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Voting-rights battle rages on

2nd July 2012   ·   0 Comments

New American Media hosted a teleconference last week that brought together journalists, elected officials and voting-rights advocates who are committed to ensuring that this fall’s high-stakes national elections are both fair and reflective of the will of the people who make up this nation.

Among those who participated were Congressman Keith Ellison from Minnesota, Congresswoman Gwen Moore of Wisconsin and Keesha Gaskings from the Brennan Center., all of whom spoke frankly about federal efforts to protect voting rights and the latest developments in restrictive voter ID policies.

NAM’s Zaineb Muhammed listed 10 states — Alabama, Georgia, Indiana, Kansas, Mississippi, Pennsylvania, South Carolina, Tennessee, Texas and Wisconsin — that have enacted restrictive voter I.D. laws. “These states are home to millions of eligible voters who may not have easy access to the specific government-issued photo identification required by these laws,” Muhammed said.

She added that between July and November New American Media will continue its partnership with New York University’s The Brennan Center for Justice and other advocacy groups to get the word out about efforts to counter the voter-suppression movement.

Keesha Gaskins, who currently serves as senior counsel in the Democracy Program at the Brennan Center for Justice, said the aforementioned states are in various stages of getting voter suppression laws enacted with a number of states fending off legal challenges from voting-rights advocates and a number of states awaiting clearance from the U.S. Department of Justice to make certain that these laws don’t violate the Voting Rights Act.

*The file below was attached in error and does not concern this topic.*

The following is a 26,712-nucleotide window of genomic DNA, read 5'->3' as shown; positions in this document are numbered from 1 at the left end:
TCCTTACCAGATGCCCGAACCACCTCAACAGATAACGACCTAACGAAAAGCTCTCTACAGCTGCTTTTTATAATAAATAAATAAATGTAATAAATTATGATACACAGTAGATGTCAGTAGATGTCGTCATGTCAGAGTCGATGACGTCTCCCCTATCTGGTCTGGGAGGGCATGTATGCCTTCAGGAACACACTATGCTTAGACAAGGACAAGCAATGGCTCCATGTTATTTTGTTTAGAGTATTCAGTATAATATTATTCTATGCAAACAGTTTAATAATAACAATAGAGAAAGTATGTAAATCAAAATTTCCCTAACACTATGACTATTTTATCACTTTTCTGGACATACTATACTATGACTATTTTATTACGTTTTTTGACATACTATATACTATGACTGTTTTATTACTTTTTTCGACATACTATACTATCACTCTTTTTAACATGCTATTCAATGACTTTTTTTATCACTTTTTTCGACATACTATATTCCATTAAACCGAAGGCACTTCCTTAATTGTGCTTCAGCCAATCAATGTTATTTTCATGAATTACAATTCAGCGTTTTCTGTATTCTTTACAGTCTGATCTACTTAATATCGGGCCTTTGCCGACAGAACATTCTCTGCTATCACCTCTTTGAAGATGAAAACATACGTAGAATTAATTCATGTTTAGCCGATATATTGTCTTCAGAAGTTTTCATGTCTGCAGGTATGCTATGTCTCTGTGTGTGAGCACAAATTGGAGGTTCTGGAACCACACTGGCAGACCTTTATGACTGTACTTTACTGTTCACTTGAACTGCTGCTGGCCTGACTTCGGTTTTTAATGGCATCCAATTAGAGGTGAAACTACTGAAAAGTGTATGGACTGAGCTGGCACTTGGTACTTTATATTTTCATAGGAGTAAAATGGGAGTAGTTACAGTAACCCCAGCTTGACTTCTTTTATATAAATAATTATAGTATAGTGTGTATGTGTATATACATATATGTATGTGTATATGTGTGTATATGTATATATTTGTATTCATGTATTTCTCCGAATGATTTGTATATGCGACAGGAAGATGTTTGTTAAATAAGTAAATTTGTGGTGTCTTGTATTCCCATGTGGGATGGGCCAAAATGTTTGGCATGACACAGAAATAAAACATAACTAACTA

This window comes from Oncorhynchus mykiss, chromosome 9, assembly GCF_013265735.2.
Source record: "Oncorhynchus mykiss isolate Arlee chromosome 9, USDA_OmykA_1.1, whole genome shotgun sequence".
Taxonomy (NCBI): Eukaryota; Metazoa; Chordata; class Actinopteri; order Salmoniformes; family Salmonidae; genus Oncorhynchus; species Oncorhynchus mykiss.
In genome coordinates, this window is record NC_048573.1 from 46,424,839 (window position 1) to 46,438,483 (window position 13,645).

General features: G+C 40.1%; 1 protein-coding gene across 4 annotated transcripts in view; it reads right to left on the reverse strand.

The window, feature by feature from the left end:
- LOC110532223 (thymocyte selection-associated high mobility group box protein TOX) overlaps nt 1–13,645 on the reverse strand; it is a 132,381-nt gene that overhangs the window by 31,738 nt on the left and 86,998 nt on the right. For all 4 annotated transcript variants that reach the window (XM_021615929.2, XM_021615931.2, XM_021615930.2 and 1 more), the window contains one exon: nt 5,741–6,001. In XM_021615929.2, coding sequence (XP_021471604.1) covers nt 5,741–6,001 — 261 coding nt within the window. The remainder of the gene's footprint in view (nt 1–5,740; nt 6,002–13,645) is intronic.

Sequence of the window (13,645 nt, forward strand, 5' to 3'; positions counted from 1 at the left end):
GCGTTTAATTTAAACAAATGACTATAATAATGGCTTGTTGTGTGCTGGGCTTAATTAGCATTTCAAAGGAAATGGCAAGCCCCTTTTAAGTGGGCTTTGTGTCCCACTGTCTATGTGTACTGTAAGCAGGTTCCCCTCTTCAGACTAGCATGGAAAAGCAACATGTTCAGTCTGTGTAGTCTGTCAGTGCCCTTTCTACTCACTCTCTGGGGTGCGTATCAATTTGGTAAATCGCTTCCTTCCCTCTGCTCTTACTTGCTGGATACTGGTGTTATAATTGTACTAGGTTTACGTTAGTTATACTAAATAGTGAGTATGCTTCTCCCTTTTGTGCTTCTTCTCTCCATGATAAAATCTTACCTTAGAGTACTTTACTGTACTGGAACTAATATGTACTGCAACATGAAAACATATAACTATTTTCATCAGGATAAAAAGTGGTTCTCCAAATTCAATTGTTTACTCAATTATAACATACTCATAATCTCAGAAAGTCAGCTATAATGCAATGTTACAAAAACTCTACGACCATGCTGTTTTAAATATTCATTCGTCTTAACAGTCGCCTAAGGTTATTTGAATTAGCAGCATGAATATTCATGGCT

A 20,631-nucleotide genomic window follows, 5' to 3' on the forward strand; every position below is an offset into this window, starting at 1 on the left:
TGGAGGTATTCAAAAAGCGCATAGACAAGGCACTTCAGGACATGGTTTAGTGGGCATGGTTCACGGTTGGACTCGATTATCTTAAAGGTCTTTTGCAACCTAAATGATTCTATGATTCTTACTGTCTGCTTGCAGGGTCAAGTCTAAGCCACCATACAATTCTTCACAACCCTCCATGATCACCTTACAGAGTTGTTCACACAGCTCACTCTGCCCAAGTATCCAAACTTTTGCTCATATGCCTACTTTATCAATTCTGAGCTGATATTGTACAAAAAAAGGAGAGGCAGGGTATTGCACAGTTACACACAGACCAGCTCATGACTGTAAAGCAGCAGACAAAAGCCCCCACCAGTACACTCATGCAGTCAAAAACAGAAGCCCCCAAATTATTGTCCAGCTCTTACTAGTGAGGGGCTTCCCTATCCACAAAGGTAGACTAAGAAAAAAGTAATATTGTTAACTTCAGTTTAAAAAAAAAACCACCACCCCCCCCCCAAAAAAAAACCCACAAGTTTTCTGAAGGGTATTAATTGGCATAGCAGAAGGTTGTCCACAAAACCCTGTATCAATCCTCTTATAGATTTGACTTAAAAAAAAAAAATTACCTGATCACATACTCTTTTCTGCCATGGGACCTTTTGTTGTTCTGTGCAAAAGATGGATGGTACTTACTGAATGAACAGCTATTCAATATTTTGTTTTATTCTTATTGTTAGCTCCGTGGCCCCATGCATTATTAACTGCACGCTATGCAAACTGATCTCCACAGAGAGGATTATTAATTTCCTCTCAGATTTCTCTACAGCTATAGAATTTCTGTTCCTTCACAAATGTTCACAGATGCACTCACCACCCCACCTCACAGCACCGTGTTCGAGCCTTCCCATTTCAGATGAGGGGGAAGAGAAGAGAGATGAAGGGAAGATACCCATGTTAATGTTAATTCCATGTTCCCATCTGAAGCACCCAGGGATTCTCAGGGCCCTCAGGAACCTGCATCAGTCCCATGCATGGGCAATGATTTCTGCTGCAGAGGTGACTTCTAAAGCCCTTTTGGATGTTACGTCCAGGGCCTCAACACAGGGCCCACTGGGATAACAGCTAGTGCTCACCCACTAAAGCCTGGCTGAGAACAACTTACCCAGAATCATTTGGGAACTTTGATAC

“It’s really important to understand how these laws are in place and how they’re going to affect voters,” Gaskins said.

“There is no right that we have as Americans which is more important than the right to vote,” U.S. Rep. Gwen Moore, D-Wisconsin, said during the teleconference. “There is no right that is more cast in stone in the Constitution than the right to vote. It’s protected by the 14th Amendment, which promises equal protection under the law. It’s promised by the 15th Amendment, which provides former slaves and adult males of any race the right to vote; the 19th Amendment, which provided women the right to vote; the 24th Amendment to the Consti­tution which promised that no poll taxes could be charged for the right to vote and of course the 26th Amendment to the Constitution, which provided that if you were 18 years old and sent off to die in wars you ought to have the right to vote. Then again there’s the Voting Rights Act of 1965.

“While all of our rights are essential, I would say that the right to vote for everyone is not some ideal or goal to achieve when it’s convenient — it’s a cornerstone of our democracy.”

Congresswoman Moore said that it’s important that Americans remember “the martyrs who have died in wars and in demonstrations to defend this right.

“Not only our African-American ancestors but our ancestors from the Revolutionary War, whites who fought side-by-side in the struggle and the suffragettes who fought for equal treatment for over 70 years facing humiliation and shame from society,” Moore said.